Global Mental Health Initiatives and COVID-19

This is the third part of a IH Blog series, Global Mental Health: Burden, Initiatives and Special Topics.

Part III – Global Mental Health Initiatives and COVID-19

Mental health issues pose a significant public health burden and in the context of COVID-19 this burden is growing substantially. In low- and middle-income countries, 76%-85% of people with mental disorders do not receive needed treatment. Many countries do not have the infrastructure, resources and/or political support to adequately ensure that all persons have access to high quality mental health services. Therefore, there is a large gap between the need for mental health treatment and available services.

One important indicator of a country’s capacity to address the growing mental health burden is the availability of adequately trained personnel to provide treatment and care. In 2010, the World Health Organization (WHO) released the results of a study that found that low- and middle-income countries in the African Region and the South-East Asian Region reported fewer mental health professionals than the Americas or the European Region. According to the 2017 Mental Health Atlas country profiles, this trend still exists. For example, India reported 1.93 total mental health workers per 100,000 population, Rwanda reported 2.01, and China reported 8.75, whereas Germany reported 144.87, France reported 173.63, Finland reported 250.55 and the United States reported 271.28. In order to meet the increasing demand for mental health care globally adequately trained mental health care providers are critically needed.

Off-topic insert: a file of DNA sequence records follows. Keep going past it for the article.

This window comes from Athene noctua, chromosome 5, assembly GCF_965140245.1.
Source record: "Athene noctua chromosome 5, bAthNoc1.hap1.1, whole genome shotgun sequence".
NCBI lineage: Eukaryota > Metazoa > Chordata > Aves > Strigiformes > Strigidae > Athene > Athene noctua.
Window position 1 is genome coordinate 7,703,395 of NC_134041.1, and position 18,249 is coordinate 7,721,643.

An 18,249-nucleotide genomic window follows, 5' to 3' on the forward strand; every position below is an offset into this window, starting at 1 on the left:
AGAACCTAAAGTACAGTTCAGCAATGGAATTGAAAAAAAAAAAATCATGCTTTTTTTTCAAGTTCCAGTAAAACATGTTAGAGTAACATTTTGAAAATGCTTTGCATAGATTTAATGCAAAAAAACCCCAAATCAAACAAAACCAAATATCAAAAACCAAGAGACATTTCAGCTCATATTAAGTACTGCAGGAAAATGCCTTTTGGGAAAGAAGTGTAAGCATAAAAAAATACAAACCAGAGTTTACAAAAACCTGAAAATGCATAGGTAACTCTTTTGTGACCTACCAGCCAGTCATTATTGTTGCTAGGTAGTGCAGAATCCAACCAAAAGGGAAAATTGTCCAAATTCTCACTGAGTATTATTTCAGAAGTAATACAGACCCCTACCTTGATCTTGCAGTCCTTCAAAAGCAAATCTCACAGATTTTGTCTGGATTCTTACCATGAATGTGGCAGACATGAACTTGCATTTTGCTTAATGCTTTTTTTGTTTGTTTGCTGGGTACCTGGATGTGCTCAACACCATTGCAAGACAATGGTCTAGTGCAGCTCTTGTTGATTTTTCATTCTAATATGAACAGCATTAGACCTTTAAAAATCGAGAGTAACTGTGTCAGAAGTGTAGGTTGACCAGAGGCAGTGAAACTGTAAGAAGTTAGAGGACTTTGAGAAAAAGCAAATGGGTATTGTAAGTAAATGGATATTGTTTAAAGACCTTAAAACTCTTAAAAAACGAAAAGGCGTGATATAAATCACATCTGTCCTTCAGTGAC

One initiative aiming to reduce the burden of mental health issues globally is the Mental Health Gap Action Programme (mhGAP) which was launched in 2008. This program uses evidence-based tools, training, and interventions to expand mental health service provision in resource-poor, low-income countries around the world. The original 2010 mhGAP Implementation Guide has been used in over 100 countries and translated into more than 20 languages. The program directs its training towards health-care providers who do not have specialized training in mental health. For instance, in 2017, to address the mental health needs of persons affected by conflict in Borno State, in northeastern Nigeria, the Federal Neuro-Psychiatric hospital and governmental authorities launched the mhGAP program. This program trained primary care workers to identify and provide care for persons with mental disorders. The story of Aisha, a girl directly impacted by this conflict who received mental health treatment through mhGAP can be found here.